On Being Illiberal
Carl Beam, Merritt Johnson, Fallon Simard
Curated by Suzanne Morrissette
October 5 – November 24, 2018
One might surmise that relations between Indigenous people and the state have improved, particularly when collaborative terms such as consultation, economic and social partnership, and reconciliation are used in popular discourse. Yet, Indigenous people continue to live and work under conditions restricted by the norms and standards of a society that has been built upon foundations of Western liberal philosophy.
Priority is often given to the needs and aspirations of settler states and their inhabitants over those of Indigenous people within Indigenous territories, with Indigenous cultural and political knowledge and agency regularly portrayed as anti-progress or anti-state—ultimately, illiberal. The media have been known to perpetuate these problematic characterizations, often deferring to notions of justice and rights that have not adequately attended to Indigenous political presence.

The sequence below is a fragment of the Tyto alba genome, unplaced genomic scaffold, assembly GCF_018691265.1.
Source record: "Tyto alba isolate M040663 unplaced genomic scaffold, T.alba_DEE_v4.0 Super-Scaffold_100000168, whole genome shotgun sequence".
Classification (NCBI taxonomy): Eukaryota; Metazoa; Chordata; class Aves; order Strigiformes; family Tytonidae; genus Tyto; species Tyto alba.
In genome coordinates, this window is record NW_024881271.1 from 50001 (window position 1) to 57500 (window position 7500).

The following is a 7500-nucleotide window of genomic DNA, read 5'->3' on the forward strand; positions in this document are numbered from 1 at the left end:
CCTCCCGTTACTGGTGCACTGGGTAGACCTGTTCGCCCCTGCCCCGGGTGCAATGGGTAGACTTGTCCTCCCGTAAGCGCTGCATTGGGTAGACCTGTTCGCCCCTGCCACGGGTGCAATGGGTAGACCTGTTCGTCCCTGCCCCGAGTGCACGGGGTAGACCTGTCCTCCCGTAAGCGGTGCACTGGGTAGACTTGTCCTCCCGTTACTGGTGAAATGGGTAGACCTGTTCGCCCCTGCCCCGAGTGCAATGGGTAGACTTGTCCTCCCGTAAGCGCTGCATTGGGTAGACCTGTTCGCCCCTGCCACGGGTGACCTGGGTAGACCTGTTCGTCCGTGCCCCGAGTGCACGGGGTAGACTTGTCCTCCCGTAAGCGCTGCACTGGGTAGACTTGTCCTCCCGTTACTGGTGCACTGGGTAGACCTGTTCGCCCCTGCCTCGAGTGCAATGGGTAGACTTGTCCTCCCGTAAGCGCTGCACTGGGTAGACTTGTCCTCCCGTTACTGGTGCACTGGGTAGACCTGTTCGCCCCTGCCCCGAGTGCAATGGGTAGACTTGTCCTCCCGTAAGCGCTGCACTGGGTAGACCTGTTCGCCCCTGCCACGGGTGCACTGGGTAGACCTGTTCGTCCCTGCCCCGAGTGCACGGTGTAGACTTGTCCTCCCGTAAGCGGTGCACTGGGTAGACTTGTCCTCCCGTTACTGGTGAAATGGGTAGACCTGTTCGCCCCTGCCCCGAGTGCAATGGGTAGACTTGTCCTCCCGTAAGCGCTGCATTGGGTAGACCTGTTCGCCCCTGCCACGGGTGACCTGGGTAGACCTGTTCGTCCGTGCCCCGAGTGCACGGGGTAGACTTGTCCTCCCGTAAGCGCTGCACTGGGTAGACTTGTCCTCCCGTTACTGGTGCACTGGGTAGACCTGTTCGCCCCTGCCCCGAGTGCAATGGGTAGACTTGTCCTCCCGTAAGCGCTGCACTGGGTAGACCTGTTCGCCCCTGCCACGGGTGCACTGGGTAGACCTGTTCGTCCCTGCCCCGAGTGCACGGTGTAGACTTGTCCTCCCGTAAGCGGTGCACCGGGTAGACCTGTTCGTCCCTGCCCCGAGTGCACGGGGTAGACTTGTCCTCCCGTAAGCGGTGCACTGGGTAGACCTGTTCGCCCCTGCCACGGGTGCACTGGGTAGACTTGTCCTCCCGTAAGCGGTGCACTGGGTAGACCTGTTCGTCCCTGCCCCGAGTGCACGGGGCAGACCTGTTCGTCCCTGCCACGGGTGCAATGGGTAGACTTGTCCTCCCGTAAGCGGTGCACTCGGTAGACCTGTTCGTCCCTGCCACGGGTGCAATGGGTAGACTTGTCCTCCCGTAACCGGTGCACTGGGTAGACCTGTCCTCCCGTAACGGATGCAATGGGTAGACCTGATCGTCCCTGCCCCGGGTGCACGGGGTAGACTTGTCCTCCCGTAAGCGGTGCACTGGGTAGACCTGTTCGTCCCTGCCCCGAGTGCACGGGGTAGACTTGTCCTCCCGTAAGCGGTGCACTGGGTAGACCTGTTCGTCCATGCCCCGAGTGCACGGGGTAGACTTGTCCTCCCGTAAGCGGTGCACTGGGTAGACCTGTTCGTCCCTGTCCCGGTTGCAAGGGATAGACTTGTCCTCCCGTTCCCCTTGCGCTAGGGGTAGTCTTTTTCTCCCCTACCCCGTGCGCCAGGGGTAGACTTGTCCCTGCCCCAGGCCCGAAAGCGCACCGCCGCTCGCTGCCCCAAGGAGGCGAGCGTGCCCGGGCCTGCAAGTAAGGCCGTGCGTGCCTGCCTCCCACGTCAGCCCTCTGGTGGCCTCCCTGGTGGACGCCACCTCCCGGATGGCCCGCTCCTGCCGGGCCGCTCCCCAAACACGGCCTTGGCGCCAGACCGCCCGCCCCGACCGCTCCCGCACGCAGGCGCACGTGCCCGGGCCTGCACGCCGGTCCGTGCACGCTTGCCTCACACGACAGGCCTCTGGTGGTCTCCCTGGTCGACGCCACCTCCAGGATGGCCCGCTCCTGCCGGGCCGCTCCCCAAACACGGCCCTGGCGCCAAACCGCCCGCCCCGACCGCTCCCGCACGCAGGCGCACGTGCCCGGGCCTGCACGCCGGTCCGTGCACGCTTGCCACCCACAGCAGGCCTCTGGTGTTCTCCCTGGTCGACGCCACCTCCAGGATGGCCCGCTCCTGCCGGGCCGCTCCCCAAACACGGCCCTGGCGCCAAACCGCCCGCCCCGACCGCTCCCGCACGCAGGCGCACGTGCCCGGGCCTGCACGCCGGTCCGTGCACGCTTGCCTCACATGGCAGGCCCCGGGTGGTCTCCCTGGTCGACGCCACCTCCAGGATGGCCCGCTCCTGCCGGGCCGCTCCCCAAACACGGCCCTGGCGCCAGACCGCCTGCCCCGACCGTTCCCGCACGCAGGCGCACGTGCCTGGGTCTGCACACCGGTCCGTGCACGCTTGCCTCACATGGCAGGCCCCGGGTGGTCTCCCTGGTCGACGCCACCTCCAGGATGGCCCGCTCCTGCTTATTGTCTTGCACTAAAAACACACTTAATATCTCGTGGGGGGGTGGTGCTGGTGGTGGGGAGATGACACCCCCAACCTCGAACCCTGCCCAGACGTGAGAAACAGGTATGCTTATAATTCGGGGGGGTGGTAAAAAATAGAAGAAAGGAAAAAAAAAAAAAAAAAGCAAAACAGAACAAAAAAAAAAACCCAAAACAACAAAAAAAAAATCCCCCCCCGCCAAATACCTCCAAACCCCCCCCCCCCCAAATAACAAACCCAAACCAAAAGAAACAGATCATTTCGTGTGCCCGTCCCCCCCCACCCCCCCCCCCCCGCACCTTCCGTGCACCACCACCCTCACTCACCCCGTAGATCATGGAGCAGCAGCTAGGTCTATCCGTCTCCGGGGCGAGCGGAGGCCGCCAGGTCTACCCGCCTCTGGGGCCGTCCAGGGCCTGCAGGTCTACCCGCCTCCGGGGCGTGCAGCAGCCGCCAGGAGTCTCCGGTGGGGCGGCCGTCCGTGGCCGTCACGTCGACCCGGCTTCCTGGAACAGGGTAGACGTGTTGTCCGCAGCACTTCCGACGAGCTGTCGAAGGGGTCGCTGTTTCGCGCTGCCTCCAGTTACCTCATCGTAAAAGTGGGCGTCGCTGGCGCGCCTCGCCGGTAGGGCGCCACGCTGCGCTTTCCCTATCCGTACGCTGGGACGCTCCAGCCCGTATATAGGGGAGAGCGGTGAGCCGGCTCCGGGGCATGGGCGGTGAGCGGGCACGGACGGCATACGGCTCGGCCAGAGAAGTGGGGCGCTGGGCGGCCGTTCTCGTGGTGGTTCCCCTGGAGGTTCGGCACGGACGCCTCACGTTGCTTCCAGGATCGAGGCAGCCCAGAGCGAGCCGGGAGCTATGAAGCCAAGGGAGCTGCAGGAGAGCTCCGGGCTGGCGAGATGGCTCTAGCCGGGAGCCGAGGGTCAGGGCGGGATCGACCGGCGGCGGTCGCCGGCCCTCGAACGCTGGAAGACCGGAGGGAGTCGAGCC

As written by curator Suzanne Morrissette: “Indigenous people are often perceived as ‘bad liberals,’ incapable of managing the conditions of modern life and calling into question the freedoms and equality of so-called ‘everyday citizens’.’’ On Being Illiberal brings together the work of three artists – Carl Beam, Merritt Johnson and Fallon Simard – who propose an alternative narrative, one that challenges these perspectives and suggests other possible Indigenous-led futures.